A lot of work goes on behind the scenes to keep our trails and open spaces safe and accessible for the community, to prevent erosion of soils so they support native plant growth, and for the safe passage of wildlife. Much of this is done by the Authority’s Field Operations team, a small, dedicated group who do whatever it takes make sure that 22,000 acres of open space land are maintained, every day of the year.
Springtime brings green hills and spectacular displays of wildflowers to our open spaces. One of the most common questions we get this time of year is where visitors can go to see the best wildflowers in our preserves.
Protecting open spaces and grasslands is important to all of us, but for some local wildlife, it’s a matter of life or death.
The Open Space Authority is excited to share updates in the quest to protect the Coyote Valley wildlife linkage between the Santa Cruz Mountains and the Diablo Range. The Authority and its partners at the Wilmers Lab at UC Santa Cruz, Peninsula Open Space Trust, and Pathways for Wildlife, started the Bobcat and Gray Fox Connectivity Study last spring and are wrapping up the final field season now with a total of 22 bobcats collared so far! Fitting the bobcats with advanced GPS-collars is generating fine-scale movement data and information that will be vital to informing planners on how these animals are moving in Coyote Valley.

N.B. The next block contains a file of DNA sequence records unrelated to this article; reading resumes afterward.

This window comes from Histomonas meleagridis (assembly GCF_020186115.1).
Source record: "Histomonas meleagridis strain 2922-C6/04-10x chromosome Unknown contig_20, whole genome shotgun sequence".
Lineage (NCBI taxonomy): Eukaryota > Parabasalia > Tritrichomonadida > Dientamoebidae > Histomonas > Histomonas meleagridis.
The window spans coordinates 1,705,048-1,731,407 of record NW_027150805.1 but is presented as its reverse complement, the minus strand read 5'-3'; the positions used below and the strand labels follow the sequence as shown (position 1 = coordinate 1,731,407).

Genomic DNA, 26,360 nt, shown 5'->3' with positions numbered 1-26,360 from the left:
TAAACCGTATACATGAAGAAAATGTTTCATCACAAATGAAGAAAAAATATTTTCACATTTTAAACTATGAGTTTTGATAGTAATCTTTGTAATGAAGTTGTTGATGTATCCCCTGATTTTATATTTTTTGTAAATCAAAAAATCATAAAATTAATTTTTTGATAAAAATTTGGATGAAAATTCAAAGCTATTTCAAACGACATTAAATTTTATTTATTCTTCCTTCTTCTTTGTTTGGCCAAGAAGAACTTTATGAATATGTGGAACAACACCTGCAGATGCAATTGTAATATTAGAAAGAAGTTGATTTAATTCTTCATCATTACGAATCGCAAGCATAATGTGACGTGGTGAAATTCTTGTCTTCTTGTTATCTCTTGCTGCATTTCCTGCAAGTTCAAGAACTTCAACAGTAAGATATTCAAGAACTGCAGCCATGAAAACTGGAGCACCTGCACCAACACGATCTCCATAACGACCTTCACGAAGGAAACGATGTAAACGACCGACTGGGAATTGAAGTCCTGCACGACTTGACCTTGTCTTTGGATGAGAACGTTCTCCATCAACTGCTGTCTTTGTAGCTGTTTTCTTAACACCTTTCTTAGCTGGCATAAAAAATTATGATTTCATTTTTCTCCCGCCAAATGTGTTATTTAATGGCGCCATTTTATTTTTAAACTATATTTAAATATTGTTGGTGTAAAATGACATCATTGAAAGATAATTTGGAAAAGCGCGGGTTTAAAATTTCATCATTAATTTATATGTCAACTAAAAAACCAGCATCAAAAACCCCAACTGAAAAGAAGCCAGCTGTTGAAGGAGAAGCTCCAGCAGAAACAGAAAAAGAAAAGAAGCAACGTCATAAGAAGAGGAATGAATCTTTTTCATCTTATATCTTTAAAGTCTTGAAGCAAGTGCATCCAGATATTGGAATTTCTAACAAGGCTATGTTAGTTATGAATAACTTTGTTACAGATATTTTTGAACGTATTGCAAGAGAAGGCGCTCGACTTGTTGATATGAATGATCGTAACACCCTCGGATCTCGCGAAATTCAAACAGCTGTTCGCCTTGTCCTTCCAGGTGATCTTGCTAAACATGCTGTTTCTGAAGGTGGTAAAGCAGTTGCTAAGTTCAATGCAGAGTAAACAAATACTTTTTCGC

A year ago, the Loma Fire, one of Santa Clara County’s most destructive wildfires on record took hold of the Santa Cruz Mountains. This massive fire burned for two weeks across more than 4,400 acres, including 2,000 acres of Authority lands. The fire destroyed homes, sensitive wildlife habitat, and native vegetation.
A year later, the charred landscape is again showing signs of life.
The Open Space Authority recently joined its partner, Wildlife Education & Rehabilitation Center (WERC), at Little Uvas Open Space Preserve for the release of a bobcat named Oakley back into the wild. WERC has been caring for Oakley for the last 9 months and it was finally time for her to go back home.
Watch as Oakley ventures back into the wild and learn more about her care at WERC.
How do you care for an avian patient no bigger than your little fingernail? The patient has no feathers, requires a special formula every 15 minutes from dawn to dusk and a consistently warm temperature?
- Measure Q Urban Open Space Corner - April 2018
- Celebrating 25 Years of Conserving the Santa Clara Valley
- Whipping in the Rain
- South County Agriculture Profile: North Pajaro River Agricultural Preserve Restoration Success
- Measure Q Urban Open Space Corner - March 2018
- Where to View Wildflowers
- Open Space Authority Preserves First Redwood Property, Gifted by McPhee Family
- Burrowing Owls Need Open Space
- New Funding to Support Coyote Ridge Open Space Preserve Habitat Restoration and Preservation Projects
- Santa Clara Valley Agricultural Plan Adopted